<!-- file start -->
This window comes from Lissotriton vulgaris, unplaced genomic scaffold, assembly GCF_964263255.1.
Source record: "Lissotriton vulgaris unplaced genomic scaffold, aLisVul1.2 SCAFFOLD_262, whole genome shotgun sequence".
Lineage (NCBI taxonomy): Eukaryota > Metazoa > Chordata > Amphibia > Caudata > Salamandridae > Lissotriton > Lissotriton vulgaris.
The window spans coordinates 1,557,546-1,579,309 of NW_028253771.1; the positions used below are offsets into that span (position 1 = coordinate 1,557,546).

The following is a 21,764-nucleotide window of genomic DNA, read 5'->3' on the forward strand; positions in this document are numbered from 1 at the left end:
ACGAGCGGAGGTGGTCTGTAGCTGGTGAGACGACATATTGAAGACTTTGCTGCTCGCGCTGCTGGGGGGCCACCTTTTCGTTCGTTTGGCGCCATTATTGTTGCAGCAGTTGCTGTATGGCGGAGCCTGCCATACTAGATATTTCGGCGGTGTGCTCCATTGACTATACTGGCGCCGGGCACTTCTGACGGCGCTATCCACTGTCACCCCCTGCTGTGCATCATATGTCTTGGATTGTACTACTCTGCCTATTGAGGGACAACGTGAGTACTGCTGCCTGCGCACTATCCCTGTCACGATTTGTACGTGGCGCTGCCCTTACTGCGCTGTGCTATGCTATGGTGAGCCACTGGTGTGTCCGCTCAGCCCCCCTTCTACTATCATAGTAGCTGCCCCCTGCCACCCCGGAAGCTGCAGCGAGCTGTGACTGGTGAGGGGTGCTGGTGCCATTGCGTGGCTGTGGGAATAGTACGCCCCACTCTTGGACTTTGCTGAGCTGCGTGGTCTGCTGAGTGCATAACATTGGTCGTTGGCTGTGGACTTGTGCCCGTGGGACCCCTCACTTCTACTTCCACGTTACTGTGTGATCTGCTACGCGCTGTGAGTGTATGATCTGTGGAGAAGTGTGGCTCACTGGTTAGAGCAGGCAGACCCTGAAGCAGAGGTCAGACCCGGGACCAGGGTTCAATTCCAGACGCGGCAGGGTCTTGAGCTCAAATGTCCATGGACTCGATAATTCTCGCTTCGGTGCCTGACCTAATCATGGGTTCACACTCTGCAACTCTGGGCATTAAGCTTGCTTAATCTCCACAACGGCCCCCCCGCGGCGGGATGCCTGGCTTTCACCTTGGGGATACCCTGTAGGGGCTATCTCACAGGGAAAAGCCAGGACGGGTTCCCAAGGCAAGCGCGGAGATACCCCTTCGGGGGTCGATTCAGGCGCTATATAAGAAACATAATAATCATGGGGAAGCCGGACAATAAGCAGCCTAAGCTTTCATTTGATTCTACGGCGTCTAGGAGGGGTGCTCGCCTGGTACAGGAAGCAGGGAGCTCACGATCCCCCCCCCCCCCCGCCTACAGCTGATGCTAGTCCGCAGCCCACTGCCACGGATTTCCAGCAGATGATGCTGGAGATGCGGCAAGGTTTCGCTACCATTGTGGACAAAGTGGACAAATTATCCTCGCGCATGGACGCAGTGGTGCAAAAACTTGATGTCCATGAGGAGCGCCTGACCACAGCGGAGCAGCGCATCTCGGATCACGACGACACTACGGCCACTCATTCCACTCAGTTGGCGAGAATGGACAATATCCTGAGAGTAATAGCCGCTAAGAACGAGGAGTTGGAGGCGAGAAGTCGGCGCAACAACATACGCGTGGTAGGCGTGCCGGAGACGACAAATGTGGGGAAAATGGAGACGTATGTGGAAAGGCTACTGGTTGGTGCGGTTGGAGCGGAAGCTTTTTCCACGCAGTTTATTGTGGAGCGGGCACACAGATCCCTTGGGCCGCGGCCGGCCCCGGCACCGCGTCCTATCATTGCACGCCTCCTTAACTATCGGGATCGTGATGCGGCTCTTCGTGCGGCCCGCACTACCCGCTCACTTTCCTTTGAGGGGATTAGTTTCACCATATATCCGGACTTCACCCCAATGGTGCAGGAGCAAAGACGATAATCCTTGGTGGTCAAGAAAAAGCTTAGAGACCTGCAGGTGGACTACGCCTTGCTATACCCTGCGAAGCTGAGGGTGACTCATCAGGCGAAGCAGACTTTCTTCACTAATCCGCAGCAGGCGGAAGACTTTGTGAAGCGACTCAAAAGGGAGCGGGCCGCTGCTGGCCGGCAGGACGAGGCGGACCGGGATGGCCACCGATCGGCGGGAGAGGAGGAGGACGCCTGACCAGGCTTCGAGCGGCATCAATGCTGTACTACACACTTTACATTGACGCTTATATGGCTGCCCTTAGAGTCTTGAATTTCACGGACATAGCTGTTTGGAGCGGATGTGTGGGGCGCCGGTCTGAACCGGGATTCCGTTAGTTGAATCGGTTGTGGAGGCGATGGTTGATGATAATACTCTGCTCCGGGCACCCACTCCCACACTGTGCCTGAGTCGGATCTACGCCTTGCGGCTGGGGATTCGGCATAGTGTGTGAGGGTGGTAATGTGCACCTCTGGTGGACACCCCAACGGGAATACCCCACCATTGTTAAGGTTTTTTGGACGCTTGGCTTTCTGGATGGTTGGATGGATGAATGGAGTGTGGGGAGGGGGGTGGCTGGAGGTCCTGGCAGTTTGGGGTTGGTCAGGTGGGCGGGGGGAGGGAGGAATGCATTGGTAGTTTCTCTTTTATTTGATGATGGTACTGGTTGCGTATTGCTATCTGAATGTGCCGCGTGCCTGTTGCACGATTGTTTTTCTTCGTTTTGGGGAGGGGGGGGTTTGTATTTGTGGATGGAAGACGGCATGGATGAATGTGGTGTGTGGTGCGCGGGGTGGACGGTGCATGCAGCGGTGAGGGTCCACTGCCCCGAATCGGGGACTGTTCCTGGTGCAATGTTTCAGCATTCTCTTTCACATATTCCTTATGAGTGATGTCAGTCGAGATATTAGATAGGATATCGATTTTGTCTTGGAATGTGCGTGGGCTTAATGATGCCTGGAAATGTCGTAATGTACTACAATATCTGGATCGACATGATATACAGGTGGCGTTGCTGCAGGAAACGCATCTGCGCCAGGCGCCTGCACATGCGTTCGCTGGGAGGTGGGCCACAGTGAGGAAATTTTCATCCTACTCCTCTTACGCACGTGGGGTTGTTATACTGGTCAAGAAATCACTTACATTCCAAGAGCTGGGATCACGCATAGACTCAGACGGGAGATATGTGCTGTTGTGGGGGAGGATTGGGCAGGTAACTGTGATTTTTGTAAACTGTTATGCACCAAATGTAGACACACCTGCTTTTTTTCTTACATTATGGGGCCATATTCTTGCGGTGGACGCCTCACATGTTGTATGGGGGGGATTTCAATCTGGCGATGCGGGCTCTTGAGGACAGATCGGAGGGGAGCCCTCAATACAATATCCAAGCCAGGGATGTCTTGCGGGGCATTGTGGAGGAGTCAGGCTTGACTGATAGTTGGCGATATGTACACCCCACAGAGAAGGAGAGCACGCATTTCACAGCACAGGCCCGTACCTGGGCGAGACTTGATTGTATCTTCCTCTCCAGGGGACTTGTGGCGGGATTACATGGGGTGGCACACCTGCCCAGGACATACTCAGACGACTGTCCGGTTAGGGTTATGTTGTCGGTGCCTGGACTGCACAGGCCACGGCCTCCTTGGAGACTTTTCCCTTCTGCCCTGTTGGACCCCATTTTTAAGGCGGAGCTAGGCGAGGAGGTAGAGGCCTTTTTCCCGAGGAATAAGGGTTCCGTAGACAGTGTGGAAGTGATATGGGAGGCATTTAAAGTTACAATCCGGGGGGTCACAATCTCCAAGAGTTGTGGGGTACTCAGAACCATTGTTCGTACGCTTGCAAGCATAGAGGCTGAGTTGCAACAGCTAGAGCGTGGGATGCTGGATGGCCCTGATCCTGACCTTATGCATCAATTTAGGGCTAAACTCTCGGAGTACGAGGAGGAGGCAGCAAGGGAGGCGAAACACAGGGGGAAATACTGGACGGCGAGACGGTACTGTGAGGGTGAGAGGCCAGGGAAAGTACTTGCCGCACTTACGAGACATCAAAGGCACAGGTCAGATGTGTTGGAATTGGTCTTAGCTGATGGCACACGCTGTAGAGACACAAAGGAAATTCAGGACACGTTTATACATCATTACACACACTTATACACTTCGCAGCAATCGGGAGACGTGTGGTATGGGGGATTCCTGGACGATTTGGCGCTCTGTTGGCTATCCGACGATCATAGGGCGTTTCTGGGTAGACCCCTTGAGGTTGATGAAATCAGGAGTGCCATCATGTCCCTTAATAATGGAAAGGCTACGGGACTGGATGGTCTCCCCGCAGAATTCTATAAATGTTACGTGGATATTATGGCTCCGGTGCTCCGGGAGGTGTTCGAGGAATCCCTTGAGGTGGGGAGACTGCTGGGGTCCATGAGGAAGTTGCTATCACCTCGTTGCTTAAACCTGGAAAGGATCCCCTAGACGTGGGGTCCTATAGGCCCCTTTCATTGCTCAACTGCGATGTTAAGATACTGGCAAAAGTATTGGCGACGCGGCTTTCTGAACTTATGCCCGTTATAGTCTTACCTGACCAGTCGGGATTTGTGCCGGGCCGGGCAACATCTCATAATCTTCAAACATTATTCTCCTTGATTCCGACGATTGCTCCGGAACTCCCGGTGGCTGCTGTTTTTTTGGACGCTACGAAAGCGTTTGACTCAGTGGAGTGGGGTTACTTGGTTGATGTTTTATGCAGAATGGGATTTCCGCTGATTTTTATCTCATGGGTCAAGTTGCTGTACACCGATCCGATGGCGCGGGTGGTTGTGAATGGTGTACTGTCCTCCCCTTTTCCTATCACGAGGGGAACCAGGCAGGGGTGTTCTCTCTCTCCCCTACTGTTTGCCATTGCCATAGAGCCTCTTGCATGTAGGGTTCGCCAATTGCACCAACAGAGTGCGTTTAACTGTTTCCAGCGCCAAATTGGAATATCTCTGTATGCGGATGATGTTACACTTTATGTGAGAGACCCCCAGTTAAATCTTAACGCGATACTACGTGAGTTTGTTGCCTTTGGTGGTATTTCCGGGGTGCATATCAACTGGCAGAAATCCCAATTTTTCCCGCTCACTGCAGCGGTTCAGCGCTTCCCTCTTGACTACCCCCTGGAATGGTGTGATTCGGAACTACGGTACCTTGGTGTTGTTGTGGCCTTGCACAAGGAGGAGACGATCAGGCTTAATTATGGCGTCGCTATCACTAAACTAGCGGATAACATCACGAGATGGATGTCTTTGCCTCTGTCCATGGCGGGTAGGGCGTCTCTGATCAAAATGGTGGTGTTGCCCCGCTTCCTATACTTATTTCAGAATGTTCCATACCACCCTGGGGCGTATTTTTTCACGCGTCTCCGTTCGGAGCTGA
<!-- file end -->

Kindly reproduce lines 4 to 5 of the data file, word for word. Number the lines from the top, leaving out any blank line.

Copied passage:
The window spans coordinates 1,557,546-1,579,309 of NW_028253771.1; the positions used below are offsets into that span (position 1 = coordinate 1,557,546).

The following is a 21,764-nucleotide window of genomic DNA, read 5'->3' on the forward strand; positions in this document are numbered from 1 at the left end: